2009 The 09's are awesome in quality, especially on the left bank. There was a near perfect growing season and the Chateau were able to produce rich, supple and strangely immediate wines with heaps of velvet tannin and fruit. What a prospect we have for the future too! I've tasted some three or four times and have been increasingly blown away. However, the top drawer conditions led to a few over extractions at some (mostly Right Bank) properties so it's perhaps not as uniformly successful as 2005. The prices are expensive but the personally I think that's fair enough when the wines are this good. Quality has to be rewarded though I wish that also worked the other way round more regularly! The big question for consumers is 'will they rise like the 05's did or simply remain at a high static level?' 'Should I buy these wines early? I think my advice at this stage will be to say a cautious 'yes' but don't expect huge returns in the short term. Unless you nabbed one of the 19 100/100 pointers by Robert Parker that is. In March 2012, when he released his final scores these wines went through the roof in price! Doubling in some cases but I'm not sure if these prices are sustainable. I was pleased for TBC customers who bought wines like Leoville Poyferre 2009 for £900 ish (expensive at the time) which increased to  soon £1700 after...dropped  since but still great long term investments. If you're into wine, great vintages like 2009 have to be bought sometime so I was prepared to jump in whilst avoiding wines that I guessed I'd be stuck with for years. I did avoid one or two of my favorites which was hard for me to do!! The prices for 09 were softening in 2015 so tread carefully & try & catch them at the bottom of the dip. The Chateau are using their huge returns from this vintage on cellar, vineyard & property improvements. There's new flashy cellars everywhere in Bdx now.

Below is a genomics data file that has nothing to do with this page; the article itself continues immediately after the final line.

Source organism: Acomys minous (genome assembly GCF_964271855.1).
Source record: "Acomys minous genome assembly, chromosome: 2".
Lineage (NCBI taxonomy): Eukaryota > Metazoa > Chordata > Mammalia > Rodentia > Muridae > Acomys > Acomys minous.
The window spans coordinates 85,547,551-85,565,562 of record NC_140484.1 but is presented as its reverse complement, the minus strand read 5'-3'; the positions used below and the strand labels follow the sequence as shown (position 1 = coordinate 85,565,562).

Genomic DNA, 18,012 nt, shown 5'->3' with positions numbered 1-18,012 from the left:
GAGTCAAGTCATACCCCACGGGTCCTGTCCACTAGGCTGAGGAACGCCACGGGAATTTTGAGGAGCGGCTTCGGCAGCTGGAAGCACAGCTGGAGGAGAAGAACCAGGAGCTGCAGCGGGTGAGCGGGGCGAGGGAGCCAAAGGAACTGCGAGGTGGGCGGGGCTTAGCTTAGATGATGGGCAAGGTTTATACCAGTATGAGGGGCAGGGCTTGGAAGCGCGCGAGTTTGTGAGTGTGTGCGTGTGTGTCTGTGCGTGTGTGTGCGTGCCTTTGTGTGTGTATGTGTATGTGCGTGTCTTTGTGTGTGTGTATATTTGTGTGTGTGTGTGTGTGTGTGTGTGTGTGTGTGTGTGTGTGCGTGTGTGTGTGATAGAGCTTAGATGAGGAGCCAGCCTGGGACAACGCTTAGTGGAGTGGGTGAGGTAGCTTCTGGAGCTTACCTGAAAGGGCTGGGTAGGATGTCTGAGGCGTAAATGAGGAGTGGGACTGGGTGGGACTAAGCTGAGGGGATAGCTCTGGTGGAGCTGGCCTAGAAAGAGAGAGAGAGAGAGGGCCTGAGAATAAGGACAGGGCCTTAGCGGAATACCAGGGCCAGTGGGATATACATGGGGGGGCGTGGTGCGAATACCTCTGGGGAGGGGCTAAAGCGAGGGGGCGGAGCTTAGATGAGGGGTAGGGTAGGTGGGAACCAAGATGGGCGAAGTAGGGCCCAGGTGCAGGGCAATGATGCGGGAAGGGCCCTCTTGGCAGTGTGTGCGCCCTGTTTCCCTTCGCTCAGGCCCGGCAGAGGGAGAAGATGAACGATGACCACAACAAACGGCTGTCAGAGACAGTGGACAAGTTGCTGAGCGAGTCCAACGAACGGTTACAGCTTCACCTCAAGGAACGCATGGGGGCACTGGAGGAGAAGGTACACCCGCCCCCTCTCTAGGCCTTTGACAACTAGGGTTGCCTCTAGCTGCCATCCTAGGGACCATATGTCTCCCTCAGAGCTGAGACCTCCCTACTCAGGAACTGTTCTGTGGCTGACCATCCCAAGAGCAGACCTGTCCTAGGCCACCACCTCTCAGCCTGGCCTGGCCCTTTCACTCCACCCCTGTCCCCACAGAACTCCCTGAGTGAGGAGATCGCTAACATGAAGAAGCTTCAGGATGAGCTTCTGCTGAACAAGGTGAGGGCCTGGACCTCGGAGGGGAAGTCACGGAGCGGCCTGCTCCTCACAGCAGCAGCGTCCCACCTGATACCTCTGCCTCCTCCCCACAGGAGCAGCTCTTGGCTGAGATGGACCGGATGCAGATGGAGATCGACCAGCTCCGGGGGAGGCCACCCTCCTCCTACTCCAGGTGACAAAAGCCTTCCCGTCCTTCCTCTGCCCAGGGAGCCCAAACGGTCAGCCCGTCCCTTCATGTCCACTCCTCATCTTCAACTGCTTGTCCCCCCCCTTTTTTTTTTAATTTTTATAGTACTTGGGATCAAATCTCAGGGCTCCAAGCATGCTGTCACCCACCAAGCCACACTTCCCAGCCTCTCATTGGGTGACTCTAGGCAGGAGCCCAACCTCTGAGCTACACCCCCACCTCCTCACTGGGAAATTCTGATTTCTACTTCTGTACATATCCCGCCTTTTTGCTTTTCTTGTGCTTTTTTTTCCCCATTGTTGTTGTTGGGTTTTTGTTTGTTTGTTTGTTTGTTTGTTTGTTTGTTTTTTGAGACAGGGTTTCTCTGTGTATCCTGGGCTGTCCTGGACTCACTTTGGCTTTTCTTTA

2010 The weather afforded the Bordelais another superb vintage but sadly many then decided not to 'afford' us the same in return! Another mistake IMO but of course the Bordelais have their own agenda & reasons for doing it. It was more 2005 in style than 2009 (more tannic structure) and if judged purely on drinking terms, another surefire vintage to own next to the stylistically different 2009's. Both top notch - but just different. I was very worried that the market couldn't sustain some of the insane prices released by the top Chateau & that they may well be cheaper further down the line. I therefore advised the ereing of extreme caution to TBC customers but, as the vintage was so strong, it really was worth EP buying of some of the lovely Petit Chateau & medium level Cru Chateau that didn't (couldn't!) overprice. Not all the top Chateau were unreasonable too...there's so many Ch in Bdx that I find there's nearly always a way forward in terms of buying. A lot of the bad feeling about prices eventually filtered back to Chateau & that added a certain spice the 2011 campaign...what did they do...??